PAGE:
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Slovak PM Fico 'stable but serious' as 'lone wolf' attacker charged



Authorities charged an alleged gunman on Thursday with the attempted murder of Slovak Prime Minister Robert Fico, saying the shooting was sparked by the election win last month of a Fico ally.

The premier's condition has stabilized but was still "very serious" a day after the violence. 

"This is a lone wolf whose actions were accelerated after the presidential elections since he was dissatisfied with its outcome," interior minister Matus Sutaj Estok said. Slovak president-elect Peter Pellegrini, the Fico ally who won April's vote, called for calm, urging political parties to halt campaigning for June's EU parliament election. 

The leader of the biggest opposition party, centrist Progressive Slovakia, announced his grouping had already done so.

Slovakia's politics have been divided for years between pro-Europeans and nationalist-leaning camps.

Slovakia's Prime Minister Robert Fico was shot multiple times on Wednesday. /RTVS/AFP
Slovakia's Prime Minister Robert Fico was shot multiple times on Wednesday. /RTVS/AFP

Slovakia's Prime Minister Robert Fico was shot multiple times on Wednesday. /RTVS/AFP

Pellegrini, Fico's ally who will assume office in June, said Slovakia should avoid "further confrontation" in a joint statement with outgoing President Zuzana Caputova.

The two politicians represent rival political camps, but Caputova said they wanted "to send a signal of understanding" as she urged an end to "the vicious circle of hatred."

Surgeons spent hours in the operating theater, battling to save the 59-year-old leader after the shooting, which happened on Wednesday afternoon as Fico spoke to members of the public after a meeting. Deputy prime minister Robert Kalinak said doctors stabilized Fico's condition, "but unfortunately, his condition is still very serious as the injuries are complicated."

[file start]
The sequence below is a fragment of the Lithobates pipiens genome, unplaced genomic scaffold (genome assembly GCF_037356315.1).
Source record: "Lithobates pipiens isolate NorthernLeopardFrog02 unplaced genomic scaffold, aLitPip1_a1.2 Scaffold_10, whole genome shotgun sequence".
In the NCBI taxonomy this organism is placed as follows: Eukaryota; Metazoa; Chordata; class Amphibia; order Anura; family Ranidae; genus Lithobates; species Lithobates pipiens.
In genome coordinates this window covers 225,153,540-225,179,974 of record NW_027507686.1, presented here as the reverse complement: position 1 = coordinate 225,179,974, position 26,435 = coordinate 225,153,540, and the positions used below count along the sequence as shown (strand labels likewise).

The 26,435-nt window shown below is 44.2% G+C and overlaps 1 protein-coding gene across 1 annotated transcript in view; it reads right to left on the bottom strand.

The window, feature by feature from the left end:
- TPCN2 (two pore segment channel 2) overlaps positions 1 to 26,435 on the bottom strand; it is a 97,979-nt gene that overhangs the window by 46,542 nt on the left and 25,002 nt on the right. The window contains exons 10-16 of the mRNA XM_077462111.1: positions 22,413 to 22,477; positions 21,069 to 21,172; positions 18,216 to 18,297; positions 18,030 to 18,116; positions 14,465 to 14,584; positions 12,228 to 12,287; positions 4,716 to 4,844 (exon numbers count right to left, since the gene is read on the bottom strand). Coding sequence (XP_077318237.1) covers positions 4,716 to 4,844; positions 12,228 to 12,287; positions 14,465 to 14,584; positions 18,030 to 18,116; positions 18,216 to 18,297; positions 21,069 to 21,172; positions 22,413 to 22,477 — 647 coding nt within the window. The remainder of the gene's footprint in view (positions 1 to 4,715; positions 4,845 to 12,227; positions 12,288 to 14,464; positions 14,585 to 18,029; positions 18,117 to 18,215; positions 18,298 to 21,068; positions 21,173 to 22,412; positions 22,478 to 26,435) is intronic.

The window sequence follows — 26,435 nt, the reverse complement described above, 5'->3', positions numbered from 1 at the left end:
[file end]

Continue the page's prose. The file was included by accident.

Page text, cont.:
Footage of events just after the shooting showed security agents grabbing a wounded Fico from the ground and hustling him into a black car. Other police handcuffed a man on the pavement nearby.

Fico, whose party won the general election last September, is a four-time prime minister and political veteran.


Unprecedented attack

Slovakian media reported that the suspected gunman was a 71-year-old writer. The alleged suspect's son told a Slovak news site he had "absolutely no idea what father was thinking, what he was planning, why it happened."

Political analyst Miroslav Radek said the attack risked causing "further radicalization of individuals and politicians in Slovakia." He added: "I am afraid that this attack may not have been the last."

The shooting came just weeks ahead of June's European parliament elections in which far-right parties are expected to make gains. 


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Fico's career

As well as his current stint as premier, Fico headed the government in 2006-10 and 2012-18. He was forced to resign in 2018.

But he came back again. Since returning to office last October, Fico has made a string of remarks that have soured ties between Slovakia and neighboring Ukraine.

After he was elected, Slovakia stopped sending weapons to Ukraine. He also sparked mass protests with controversial changes.

At a press conference following the shooting, MP Lubos Blaha from Fico's party hit out against the prime minister's critics.

"You, the liberal media, and progressive politicians are to blame. Robert Fico is fighting for his life because of your hatred," Blaha said.

Slovak PM Fico 'stable but serious' as 'lone wolf' attacker charged

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Source(s): AFP
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